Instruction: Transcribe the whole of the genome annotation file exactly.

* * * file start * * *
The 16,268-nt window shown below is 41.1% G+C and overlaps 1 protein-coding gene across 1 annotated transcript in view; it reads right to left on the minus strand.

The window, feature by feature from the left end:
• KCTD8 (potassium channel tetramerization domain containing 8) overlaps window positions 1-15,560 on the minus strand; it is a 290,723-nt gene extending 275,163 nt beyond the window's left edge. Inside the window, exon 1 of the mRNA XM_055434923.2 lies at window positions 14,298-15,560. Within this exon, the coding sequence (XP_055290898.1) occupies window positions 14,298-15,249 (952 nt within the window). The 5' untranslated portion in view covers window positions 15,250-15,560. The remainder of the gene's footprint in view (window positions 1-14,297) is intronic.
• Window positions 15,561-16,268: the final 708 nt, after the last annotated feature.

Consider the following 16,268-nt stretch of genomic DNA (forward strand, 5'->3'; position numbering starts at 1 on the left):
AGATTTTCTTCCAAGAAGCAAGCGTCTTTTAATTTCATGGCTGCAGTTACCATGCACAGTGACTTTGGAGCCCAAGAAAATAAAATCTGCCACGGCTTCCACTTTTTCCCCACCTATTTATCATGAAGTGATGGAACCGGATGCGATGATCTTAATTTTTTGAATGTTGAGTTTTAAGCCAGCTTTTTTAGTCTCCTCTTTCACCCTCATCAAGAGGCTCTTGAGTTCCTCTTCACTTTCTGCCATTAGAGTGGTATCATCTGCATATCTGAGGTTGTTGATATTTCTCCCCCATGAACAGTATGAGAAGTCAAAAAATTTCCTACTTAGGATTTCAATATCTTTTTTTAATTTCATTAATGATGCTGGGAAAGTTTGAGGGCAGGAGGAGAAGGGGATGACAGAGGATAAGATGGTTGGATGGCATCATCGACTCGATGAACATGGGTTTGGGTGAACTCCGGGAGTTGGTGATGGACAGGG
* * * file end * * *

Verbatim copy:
The 16,268-nt window shown below is 41.1% G+C and overlaps 1 protein-coding gene across 1 annotated transcript in view; it reads right to left on the minus strand.

The window, feature by feature from the left end:
• KCTD8 (potassium channel tetramerization domain containing 8) overlaps window positions 1-15,560 on the minus strand; it is a 290,723-nt gene extending 275,163 nt beyond the window's left edge. Inside the window, exon 1 of the mRNA XM_055434923.2 lies at window positions 14,298-15,560. Within this exon, the coding sequence (XP_055290898.1) occupies window positions 14,298-15,249 (952 nt within the window). The 5' untranslated portion in view covers window positions 15,250-15,560. The remainder of the gene's footprint in view (window positions 1-14,297) is intronic.
• Window positions 15,561-16,268: the final 708 nt, after the last annotated feature.

Consider the following 16,268-nt stretch of genomic DNA (forward strand, 5'->3'; position numbering starts at 1 on the left):
AGATTTTCTTCCAAGAAGCAAGCGTCTTTTAATTTCATGGCTGCAGTTACCATGCACAGTGACTTTGGAGCCCAAGAAAATAAAATCTGCCACGGCTTCCACTTTTTCCCCACCTATTTATCATGAAGTGATGGAACCGGATGCGATGATCTTAATTTTTTGAATGTTGAGTTTTAAGCCAGCTTTTTTAGTCTCCTCTTTCACCCTCATCAAGAGGCTCTTGAGTTCCTCTTCACTTTCTGCCATTAGAGTGGTATCATCTGCATATCTGAGGTTGTTGATATTTCTCCCCCATGAACAGTATGAGAAGTCAAAAAATTTCCTACTTAGGATTTCAATATCTTTTTTTAATTTCATTAATGATGCTGGGAAAGTTTGAGGGCAGGAGGAGAAGGGGATGACAGAGGATAAGATGGTTGGATGGCATCATCGACTCGATGAACATGGGTTTGGGTGAACTCCGGGAGTTGGTGATGGACAGGG